Horsing Around

The horse has been a common sight on the streets of Charleston since its colonial beginnings. Carriages, sulkies and trolleys were common conveyances for people throughout the city’s history, and there were also an assortment of ice wagons, garbage carts, cotton drays pulled by both horse and mule for centuries. In fact, there were livery stables throughout the old city at the turn of the 20th century, and numerous buildings found on Queen, Tradd, Church and Chalmers streets today stand were liveries were in business a century ago.
With the combination of wealth, ample land and idle time, many early Charlestonians got hooked on horse racing, and the first regularly-scheduled races were held at the New Market Race Course in the city neck. The area that is now roughly bounded by Blake, King, Huger streets and Morrison Drive offered thoroughbred racing for the first time in February of 1760, and proved so popular that, within the decade, race grounds were created in Jacksonborough, Beaufort and Srawberry.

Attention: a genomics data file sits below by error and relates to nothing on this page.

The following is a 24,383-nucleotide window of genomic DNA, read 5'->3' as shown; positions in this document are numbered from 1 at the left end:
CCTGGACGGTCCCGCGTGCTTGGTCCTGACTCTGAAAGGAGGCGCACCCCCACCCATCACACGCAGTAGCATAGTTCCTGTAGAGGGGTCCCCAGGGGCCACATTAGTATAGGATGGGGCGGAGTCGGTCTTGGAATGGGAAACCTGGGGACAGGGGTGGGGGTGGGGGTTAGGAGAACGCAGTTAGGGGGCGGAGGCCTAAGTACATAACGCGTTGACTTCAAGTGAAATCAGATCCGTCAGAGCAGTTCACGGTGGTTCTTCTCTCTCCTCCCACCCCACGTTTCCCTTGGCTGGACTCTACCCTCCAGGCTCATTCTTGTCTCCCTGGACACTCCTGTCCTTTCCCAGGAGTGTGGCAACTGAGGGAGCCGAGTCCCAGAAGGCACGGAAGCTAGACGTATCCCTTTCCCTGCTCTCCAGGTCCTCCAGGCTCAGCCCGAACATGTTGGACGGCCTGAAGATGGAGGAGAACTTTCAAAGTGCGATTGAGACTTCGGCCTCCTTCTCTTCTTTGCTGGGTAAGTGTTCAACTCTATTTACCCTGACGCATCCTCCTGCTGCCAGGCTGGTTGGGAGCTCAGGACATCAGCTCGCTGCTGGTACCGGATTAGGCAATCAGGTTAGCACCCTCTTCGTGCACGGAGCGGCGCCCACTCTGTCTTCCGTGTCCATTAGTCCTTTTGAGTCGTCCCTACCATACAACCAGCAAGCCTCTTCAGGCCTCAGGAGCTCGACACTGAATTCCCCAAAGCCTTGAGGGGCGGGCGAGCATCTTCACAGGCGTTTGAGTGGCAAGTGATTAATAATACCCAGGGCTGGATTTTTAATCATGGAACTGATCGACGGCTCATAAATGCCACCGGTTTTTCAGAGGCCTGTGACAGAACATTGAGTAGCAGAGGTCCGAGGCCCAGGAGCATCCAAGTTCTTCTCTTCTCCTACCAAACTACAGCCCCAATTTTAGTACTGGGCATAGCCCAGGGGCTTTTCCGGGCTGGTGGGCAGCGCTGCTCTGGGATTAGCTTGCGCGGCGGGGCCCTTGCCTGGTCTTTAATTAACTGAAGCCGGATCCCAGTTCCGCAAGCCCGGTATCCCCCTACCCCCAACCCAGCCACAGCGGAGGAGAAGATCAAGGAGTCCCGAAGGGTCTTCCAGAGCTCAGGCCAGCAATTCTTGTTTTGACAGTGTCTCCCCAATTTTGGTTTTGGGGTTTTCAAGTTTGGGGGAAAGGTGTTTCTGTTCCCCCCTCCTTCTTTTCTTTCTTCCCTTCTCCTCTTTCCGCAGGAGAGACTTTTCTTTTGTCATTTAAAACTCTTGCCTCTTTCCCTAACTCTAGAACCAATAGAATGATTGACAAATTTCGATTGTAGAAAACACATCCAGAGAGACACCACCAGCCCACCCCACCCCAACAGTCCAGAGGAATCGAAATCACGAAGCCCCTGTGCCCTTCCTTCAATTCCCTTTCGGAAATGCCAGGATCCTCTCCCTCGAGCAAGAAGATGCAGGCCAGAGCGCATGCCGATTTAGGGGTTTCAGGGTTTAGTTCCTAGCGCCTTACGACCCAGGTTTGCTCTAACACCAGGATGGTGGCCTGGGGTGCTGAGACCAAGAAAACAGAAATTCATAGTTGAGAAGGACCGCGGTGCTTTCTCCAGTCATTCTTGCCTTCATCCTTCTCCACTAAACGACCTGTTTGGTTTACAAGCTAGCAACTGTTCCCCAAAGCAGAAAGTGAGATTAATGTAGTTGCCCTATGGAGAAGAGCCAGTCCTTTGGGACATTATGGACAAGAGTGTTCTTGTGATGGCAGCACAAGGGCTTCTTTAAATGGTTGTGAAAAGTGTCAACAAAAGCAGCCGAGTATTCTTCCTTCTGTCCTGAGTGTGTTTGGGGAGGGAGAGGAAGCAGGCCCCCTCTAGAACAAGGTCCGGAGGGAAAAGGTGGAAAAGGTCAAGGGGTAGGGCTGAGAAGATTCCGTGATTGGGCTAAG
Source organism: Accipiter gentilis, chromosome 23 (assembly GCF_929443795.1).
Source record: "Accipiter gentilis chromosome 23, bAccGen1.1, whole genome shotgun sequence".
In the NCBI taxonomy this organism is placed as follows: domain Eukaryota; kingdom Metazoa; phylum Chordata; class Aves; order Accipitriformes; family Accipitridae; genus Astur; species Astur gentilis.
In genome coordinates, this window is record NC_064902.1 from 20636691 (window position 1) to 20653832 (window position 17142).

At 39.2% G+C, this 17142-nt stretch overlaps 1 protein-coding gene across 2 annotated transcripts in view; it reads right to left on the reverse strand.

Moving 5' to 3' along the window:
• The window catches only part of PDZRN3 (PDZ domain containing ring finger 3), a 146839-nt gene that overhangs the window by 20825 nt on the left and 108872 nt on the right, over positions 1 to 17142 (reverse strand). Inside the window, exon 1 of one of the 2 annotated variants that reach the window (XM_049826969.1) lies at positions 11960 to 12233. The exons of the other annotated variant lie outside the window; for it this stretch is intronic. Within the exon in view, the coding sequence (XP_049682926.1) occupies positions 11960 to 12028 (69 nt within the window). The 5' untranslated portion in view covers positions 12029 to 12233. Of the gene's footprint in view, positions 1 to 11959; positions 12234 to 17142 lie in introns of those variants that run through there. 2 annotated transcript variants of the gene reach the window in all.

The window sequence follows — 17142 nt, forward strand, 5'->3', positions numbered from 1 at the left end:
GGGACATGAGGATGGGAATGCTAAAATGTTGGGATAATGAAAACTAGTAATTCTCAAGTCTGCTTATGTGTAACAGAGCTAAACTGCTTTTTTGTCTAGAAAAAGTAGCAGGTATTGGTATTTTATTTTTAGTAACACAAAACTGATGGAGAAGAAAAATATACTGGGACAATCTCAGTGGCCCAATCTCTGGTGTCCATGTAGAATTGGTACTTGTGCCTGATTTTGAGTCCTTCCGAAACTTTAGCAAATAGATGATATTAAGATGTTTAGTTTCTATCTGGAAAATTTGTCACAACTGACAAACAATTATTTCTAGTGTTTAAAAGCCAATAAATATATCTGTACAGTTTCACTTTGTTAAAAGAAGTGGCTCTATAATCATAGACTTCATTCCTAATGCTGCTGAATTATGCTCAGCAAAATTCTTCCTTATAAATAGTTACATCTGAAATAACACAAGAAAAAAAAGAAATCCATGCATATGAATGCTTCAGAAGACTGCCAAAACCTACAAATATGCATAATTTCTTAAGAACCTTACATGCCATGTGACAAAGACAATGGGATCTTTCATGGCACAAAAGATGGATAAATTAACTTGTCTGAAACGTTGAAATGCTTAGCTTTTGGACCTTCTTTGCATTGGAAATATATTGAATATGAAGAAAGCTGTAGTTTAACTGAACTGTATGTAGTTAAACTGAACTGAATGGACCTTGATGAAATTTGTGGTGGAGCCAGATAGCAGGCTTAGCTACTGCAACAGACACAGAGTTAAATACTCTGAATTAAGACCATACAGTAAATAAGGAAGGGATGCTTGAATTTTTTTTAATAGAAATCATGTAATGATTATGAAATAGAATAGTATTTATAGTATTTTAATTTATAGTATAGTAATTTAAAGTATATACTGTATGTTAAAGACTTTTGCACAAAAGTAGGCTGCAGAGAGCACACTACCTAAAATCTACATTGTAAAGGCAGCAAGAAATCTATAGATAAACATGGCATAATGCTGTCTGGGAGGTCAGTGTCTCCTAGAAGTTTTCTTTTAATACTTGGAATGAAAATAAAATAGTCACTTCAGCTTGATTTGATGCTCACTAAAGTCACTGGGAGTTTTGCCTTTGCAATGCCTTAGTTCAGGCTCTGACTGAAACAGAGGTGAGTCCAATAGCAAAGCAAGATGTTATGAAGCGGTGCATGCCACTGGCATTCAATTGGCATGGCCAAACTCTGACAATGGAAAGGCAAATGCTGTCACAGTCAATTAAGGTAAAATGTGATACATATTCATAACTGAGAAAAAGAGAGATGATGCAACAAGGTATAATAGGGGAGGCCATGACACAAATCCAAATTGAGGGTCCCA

Horse breeding became a major business with stock from around the world, primarily Arabian mixes from England, and highly-advertised races brought immense bets between local planters and equestrians from overseas and other colonies. Some contests were sprints distancing four miles, with wagers well over 2,000 pound sterling. The Revolution proved the value of South Carolina stock, as Francis Marion, William Washington and other mounted patriots overcame tremendous odds on fast, powerful horses.
After the war, the Washington Race Course opened at what is today Hampton Park, and had a long, heralded tradition of racing that only died out with the destruction and stealth of horses during and after the War Between the States.

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